Statement by Mrs. Sadako Ogata, United Nations High Commissioner for Refugees, to the United Nations Development Programme (UNDP) Round Table on Rwanda, Geneva, 19 January 1995
Mr. President, Your Excellencies, Distinguished Representatives, Ladies and Gentlemen:
It is a pleasure for me to be with you today and to have this opportunity of sharing with you the preoccupations and policies of my Office toward the humanitarian challenges facing the Great Lakes region and in particular Rwanda.
The tragedy in Rwanda has left well over two million refugees in neighbouring countries, as well as hundreds of thousands of internally displaced and returnees in need of assistance in Rwanda. In addition, nearly one million people were in exile for more than twenty years due to previous eruptions of conflict and violence.
Needless to say, the only solution is the voluntary repatriation of refugees and the return of the displaced persons to their communities of origin in safety and dignity. Their prolonged stay in refugee camps in neighbouring countries, is neither a viable option for the host communities, nor for the refugee themselves, nor for Rwanda.
The return of the refugees and internally displaced and their successful reintegration are closely intertwined to the progress made on national reconciliation and rehabilitation inside Rwanda. Important steps have been taken to finalize repatriation arrangements with involved Governments through the signing of two tripartite agreements, one between Rwanda, Burundi and UNHCR, and the other between Rwanda, Zaire and UNHCR.
If repatriation is to succeed, no efforts must be spared by the international community to ensure that Rwanda has the necessary material and human resources to ensure the reintegration of the new and old refugee caseloads and internally displaced. In addition to the 200,000 new refugees which have returned, the Government of Rwanda estimates that at least 600,000 refugees who had fled in the early sixties have repatriated spontaneously in 1994. For 1995, UNHCR is planning to assist one million refugees and internally displaced to return to their local communities. My Office will participate in the DHA Consolidated Appeal which will be launched on Friday. We are seeking some $ 280 million for our activities in 1995 and I count on donors for their continued support.
I see two key elements which must be addressed with utmost urgency by the international community: first, improved security in the refugee camps in neighbouring countries and, second, the reintegration of the returnees which is linked with the rehabilitation and development of Rwanda.
Security in the camps, particularly in Zaire, remains of deep concern to my Office. The absence of law and order and the interference of former leaders and militia intimidate refugees from freely exercising their right to return. I have been in close contact with the Secretary-General to examine various options for tackling these security problems. UNHCR is endeavouring to work out arrangements with the Government of Zaire to strengthen their security capacity in the camps, as we have done in cooperation with the Government of Tanzania.
The second key element to a successful repatriation operation, besides the necessary confidence building measures, relates to the reintegration of the returnees within their communities of origin. The rapid and massive rehabilitation, reconstruction and development of Rwanda will be essential. In recent months, the Government of Rwanda has concentrated its efforts on ensuring public security, restoring the civil administration and reconstructing the country's social and economic infrastructure, despite an enormous shortage of human and material resources. These steps contribute to the normalization inside Rwanda.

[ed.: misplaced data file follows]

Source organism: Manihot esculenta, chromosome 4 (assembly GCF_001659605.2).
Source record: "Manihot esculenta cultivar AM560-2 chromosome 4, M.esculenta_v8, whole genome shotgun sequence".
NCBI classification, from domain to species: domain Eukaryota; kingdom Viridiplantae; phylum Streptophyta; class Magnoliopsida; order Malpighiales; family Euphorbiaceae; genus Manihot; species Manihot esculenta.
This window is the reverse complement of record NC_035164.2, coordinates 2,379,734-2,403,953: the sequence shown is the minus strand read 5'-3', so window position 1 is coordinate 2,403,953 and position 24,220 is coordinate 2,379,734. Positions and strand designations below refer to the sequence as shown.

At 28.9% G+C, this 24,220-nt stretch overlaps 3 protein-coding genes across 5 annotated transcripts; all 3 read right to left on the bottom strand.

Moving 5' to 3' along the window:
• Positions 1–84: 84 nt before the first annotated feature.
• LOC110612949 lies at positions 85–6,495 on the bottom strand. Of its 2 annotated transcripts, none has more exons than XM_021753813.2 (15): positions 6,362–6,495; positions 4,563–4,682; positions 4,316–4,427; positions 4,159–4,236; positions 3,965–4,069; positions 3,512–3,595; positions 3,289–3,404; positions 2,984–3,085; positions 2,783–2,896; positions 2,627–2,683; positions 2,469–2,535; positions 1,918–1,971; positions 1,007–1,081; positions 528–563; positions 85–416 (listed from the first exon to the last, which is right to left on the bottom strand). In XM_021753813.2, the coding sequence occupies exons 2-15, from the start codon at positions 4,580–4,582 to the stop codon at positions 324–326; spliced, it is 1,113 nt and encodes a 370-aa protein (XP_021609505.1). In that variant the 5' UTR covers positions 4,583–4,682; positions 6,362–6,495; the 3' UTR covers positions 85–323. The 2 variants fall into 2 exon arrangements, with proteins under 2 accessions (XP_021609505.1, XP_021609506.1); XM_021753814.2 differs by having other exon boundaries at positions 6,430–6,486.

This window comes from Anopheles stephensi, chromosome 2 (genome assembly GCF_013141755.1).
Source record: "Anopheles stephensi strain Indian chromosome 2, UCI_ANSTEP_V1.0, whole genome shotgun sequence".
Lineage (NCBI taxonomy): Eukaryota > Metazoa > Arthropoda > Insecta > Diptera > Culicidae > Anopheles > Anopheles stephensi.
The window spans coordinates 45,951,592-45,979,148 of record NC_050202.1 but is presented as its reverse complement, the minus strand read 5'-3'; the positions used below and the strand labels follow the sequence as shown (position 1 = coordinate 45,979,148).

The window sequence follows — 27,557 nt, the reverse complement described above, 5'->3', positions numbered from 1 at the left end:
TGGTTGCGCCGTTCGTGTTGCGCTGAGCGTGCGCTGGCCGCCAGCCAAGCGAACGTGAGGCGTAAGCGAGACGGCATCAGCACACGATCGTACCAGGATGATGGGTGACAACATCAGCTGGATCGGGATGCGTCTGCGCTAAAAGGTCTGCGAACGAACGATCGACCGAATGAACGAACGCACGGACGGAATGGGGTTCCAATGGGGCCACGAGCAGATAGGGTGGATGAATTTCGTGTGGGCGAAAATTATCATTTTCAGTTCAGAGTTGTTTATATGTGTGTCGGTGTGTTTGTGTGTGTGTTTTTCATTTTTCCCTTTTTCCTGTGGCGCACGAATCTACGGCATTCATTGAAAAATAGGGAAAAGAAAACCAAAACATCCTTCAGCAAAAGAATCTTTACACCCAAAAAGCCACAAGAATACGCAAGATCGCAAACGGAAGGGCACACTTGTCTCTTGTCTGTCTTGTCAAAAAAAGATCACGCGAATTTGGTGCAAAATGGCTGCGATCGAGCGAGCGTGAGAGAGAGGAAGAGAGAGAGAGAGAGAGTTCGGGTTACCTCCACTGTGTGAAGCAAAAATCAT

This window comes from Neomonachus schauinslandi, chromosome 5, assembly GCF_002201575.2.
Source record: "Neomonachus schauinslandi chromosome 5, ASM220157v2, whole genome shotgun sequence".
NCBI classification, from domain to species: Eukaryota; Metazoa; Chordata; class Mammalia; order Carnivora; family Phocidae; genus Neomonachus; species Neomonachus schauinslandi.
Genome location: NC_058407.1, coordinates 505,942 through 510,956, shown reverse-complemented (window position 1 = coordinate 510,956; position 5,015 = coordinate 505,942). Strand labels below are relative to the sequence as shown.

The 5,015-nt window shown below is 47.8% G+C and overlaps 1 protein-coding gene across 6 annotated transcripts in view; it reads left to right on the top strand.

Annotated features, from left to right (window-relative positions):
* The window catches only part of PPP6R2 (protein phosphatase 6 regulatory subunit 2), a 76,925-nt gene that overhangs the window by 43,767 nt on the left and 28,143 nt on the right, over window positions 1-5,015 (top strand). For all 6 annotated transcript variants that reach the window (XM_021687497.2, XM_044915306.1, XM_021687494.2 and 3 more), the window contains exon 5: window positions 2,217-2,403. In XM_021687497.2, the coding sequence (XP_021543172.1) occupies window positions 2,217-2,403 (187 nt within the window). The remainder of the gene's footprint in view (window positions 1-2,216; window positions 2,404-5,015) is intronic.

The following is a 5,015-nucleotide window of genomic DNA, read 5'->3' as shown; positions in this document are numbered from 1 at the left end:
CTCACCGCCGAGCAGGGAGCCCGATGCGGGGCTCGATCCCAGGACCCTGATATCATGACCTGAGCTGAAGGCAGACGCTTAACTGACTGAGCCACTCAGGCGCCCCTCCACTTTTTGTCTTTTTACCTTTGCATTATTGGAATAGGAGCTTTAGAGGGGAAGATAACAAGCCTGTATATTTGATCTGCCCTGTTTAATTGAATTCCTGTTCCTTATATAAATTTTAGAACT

International and bilateral development and financial agencies will play an essential role in channelling rehabilitation and development assistance to Rwanda. The test for the international community in Rwanda is to quickly bridge the gap between relief and rehabilitation. UNHCR, in cooperation with NGOs will continue to implement small-scale rehabilitation projects benefitting rural communes and prefectures receiving large numbers of returnees. The return of property and the preparation of new settlement sites for the old caseload are essential to ease the continuum from relief to development and avoid the aid-dependency syndrome.
As illustrated by our experiences in Cambodia and Central America, it is essential that from the outset of return these small-scale rehabilitation projects are incorporated into longer term rehabilitation and development programmes. I count on the close cooperation among UNDP, the financial institutions and my Office to achieve this. The repatriation of nearly three million old and new refugees and hundreds of thousands of internally displaced will pose enormous problems for Rwanda. I appeal to the international community to provide the Government of Rwanda with the financial and material resources necessary to rebuild its economic, social and health infrastructure, its civilian administration, and its judiciary system and civilian police. Without a massive transfer of resources by the international community, we will not reach a solution to the recurring humanitarian crises facing the Great Lakes region.
To contribute to the search for solutions, the OAU and my Office are jointly organizing a conference to take place in Bujumbura on 15 February to deal with refugees, returnees and displaced persons. A preparatory meeting was held in Addis Ababa last week. The conference will address ways to improve security within the camps, voluntary repatriation from neighbouring countries, the internally displaced, humanitarian assistance to the region, as well as the root causes of the regional crises.
Thank you Mr. President.